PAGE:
This page belongs to: Critical Minerals Strategy 2023–2030

Operating environment

What are critical minerals?

Critical minerals are metallic or non-metallic materials that are essential to our modern technologies, economies and national security, and whose supply chains are vulnerable to disruption. Risks of disruption to critical mineral supply chains are heightened when mineral production or processing is concentrated in particular locations, facilities or companies.

Why are critical minerals important?

Critical minerals, including rare earth elements, are used to manufacture key technologies. This includes the technologies that will help us transition to net zero emissions, such as:

  • electric vehicles (EVs)
  • batteries
  • permanent magnets
  • wind turbines
  • solar photovoltaics (PV)
  • hydrogen electrolysers
  • energy-efficient technologies like LEDs.

Critical minerals, and the technologies they enable, have important applications across a range of sectors such as:

  • defence
  • space
  • energy
  • transport
  • agritech
  • medicine
  • computing
  • telecommunications.

Global supply chains operate most efficiently when they are diverse and transparent. Supply chains that are highly concentrated are fragile, volatile and unreliable. In these cases, markets cannot adequately price and manage risks, meaning businesses cannot compete on a level playing field. As a result, there is a role for governments to work with the private sector to build diverse, resilient and sustainable critical minerals supply chains.

The global context

The world’s total demand for minerals necessary for the development of clean energy technologies is forecast to double or even quadruple by 2040 (IEA 2021).

By 2030 EVs will represent more than 60 per cent of vehicles sold globally (IEA 2022b). Demand for battery minerals, such as lithium, is forecast to increase by 40 times 2020 levels by 2040, while demand for cobalt and graphite could rise by approximately 20 times. Demand for rare earth elements could increase by seven times in the same period (IEA 2021). More mining is required to meet this demand. Recent analysis by the IEA suggests the world will need around 50 new lithium mines, 60 new nickel mines and 17 new cobalt mines to meet carbon emissions goals by 2030 (IEA 2022a).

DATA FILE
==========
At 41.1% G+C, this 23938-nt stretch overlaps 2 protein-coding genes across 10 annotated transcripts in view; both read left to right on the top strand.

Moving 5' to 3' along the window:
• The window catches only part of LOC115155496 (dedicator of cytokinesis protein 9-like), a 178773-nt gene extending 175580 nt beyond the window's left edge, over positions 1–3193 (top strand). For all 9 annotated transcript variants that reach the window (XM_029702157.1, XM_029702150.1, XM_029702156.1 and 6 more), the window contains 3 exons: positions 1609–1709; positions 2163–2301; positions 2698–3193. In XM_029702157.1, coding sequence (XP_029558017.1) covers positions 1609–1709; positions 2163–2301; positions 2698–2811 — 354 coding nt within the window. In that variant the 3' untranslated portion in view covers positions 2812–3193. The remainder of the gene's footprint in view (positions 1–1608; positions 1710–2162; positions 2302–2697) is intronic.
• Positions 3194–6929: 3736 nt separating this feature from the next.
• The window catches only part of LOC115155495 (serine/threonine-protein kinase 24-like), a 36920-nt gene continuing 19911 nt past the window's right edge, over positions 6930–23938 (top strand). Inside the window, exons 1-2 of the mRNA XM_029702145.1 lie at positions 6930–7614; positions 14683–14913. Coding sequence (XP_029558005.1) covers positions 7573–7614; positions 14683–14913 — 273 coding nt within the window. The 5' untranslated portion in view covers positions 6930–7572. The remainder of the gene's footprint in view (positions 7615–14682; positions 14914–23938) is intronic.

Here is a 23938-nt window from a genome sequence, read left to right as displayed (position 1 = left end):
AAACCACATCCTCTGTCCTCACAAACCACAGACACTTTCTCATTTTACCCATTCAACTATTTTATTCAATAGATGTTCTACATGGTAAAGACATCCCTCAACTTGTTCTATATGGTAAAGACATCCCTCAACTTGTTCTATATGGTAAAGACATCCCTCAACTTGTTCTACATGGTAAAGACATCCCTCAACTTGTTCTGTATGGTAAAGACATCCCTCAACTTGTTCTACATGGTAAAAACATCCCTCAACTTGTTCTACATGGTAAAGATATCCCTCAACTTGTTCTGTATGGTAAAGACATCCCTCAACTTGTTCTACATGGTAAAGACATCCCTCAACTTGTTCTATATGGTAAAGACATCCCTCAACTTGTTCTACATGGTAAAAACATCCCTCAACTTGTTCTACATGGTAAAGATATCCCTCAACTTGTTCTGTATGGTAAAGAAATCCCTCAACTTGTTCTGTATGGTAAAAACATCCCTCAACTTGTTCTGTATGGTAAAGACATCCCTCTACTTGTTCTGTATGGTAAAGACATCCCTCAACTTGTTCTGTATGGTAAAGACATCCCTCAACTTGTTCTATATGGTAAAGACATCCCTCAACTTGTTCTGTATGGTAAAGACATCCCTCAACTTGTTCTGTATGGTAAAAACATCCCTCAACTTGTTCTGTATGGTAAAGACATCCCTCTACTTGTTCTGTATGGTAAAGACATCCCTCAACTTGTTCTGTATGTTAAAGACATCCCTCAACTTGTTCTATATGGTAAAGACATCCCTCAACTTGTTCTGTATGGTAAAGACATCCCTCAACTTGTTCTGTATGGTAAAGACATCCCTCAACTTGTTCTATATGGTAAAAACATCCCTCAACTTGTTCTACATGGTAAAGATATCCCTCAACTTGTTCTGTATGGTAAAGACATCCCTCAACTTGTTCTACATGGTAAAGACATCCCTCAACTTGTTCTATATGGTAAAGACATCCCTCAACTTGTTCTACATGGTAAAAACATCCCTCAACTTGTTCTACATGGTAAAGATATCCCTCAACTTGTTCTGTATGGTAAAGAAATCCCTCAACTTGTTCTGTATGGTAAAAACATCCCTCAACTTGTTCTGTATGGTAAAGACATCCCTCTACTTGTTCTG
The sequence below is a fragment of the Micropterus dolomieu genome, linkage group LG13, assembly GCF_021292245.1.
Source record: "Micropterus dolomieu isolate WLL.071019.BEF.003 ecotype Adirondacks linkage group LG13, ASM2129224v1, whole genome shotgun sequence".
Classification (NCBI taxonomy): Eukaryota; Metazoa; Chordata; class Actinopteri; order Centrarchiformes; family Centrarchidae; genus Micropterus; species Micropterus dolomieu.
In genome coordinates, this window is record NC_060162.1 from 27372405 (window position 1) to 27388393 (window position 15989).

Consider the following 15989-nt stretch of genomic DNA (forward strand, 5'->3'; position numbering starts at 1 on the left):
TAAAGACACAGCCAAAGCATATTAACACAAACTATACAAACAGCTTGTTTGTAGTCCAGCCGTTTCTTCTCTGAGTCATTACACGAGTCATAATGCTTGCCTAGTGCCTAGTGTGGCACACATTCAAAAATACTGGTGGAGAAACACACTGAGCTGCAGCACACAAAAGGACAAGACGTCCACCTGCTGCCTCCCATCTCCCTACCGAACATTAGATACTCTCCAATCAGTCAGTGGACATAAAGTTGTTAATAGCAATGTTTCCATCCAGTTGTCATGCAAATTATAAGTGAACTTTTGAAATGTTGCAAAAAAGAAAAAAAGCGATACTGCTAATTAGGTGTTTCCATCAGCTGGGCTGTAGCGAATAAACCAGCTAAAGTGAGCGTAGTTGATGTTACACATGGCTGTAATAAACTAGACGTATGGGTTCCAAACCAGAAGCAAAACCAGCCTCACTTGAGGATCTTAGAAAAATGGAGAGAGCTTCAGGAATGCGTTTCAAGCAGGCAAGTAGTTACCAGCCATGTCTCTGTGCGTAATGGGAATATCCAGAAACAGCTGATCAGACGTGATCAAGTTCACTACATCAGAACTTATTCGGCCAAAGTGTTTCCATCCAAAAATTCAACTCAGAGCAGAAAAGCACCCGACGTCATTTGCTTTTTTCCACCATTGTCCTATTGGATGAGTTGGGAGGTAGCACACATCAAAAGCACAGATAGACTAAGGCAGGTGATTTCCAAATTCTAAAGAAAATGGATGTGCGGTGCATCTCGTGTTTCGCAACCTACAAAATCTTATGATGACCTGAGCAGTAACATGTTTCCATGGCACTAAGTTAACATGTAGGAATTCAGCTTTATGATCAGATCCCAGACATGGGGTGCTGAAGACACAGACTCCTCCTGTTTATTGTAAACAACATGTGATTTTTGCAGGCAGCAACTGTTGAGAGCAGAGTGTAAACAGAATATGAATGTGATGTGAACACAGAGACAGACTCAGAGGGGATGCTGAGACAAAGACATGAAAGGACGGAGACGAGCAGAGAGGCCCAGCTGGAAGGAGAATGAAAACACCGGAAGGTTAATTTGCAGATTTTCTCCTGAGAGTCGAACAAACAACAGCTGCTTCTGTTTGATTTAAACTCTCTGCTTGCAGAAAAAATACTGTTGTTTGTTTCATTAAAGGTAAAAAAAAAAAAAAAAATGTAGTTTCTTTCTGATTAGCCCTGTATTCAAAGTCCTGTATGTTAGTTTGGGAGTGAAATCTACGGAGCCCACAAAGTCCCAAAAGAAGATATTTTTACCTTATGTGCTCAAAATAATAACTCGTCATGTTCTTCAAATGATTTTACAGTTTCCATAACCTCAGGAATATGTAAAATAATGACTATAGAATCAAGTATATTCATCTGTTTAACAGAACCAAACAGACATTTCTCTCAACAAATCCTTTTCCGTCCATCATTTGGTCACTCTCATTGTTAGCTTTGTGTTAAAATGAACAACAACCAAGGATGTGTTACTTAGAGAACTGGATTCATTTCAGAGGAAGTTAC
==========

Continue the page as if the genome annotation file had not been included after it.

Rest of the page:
Bringing online sufficient new supply of the minerals needed to meet increasing demand in time is a significant challenge. New mining, processing and manufacturing projects can take more than 10 years to reach production, particularly when doing so in a sustainable way supported by local communities. Bringing these projects online requires expertise, capability and substantial investment to overcome technical and commercial challenges.

Despite these barriers, global investors are beginning to mobilise, particularly in response to national policy commitments to reach net zero by 2050. Internationally, governments are creating frameworks to encourage private sector innovation and capital into diversifying and expanding clean energy technology supply chains. This includes the United States’ Inflation Reduction Act, the European Union’s Critical Raw Materials Act and Japan’s Economic Security Act. These frameworks seek to incentivise local or regional supply chains through tax credits, government investment, regulation, project facilitation and strategic reserves.

These frameworks will profoundly influence investment flows by spurring the deployment of technologies and driving the expansion and diversification of clean energy supply chains. Over the next 6 to 12 months industry will be locking in investment decisions that will set their direction for many years to come.